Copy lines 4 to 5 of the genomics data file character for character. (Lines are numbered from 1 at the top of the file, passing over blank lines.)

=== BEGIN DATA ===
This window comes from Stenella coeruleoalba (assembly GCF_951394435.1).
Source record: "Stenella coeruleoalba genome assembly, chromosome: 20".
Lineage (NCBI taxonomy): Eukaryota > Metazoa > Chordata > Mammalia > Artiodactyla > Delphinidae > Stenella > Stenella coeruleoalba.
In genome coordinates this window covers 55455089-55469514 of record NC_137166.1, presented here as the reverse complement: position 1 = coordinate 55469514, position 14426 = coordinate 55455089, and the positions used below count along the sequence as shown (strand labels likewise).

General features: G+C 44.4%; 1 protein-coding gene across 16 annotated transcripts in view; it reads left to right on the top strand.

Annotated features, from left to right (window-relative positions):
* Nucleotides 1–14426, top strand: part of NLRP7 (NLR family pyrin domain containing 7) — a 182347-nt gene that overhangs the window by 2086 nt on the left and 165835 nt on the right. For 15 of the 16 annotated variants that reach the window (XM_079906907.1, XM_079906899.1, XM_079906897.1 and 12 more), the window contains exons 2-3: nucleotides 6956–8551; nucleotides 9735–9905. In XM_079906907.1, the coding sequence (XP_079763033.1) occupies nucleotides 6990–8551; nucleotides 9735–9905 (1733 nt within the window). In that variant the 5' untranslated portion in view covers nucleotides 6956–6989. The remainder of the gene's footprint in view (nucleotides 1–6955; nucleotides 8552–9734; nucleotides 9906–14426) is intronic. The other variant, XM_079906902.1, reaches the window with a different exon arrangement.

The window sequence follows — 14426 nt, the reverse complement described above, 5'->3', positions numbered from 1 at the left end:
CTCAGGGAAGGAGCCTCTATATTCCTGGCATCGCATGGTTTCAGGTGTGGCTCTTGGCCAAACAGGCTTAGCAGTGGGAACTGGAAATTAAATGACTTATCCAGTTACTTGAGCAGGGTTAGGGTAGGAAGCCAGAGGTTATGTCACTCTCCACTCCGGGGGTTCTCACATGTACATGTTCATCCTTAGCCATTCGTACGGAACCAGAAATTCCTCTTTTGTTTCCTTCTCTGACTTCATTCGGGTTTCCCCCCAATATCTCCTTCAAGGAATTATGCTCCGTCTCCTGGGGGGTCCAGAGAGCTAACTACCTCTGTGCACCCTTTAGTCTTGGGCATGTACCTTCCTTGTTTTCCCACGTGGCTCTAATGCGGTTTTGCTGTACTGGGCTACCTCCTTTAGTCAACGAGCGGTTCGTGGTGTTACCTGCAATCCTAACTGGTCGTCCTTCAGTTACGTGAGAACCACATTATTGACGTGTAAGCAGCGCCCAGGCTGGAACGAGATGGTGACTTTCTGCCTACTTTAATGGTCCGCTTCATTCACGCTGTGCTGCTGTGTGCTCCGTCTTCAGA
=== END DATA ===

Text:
In genome coordinates this window covers 55455089-55469514 of record NC_137166.1, presented here as the reverse complement: position 1 = coordinate 55469514, position 14426 = coordinate 55455089, and the positions used below count along the sequence as shown (strand labels likewise).

General features: G+C 44.4%; 1 protein-coding gene across 16 annotated transcripts in view; it reads left to right on the top strand.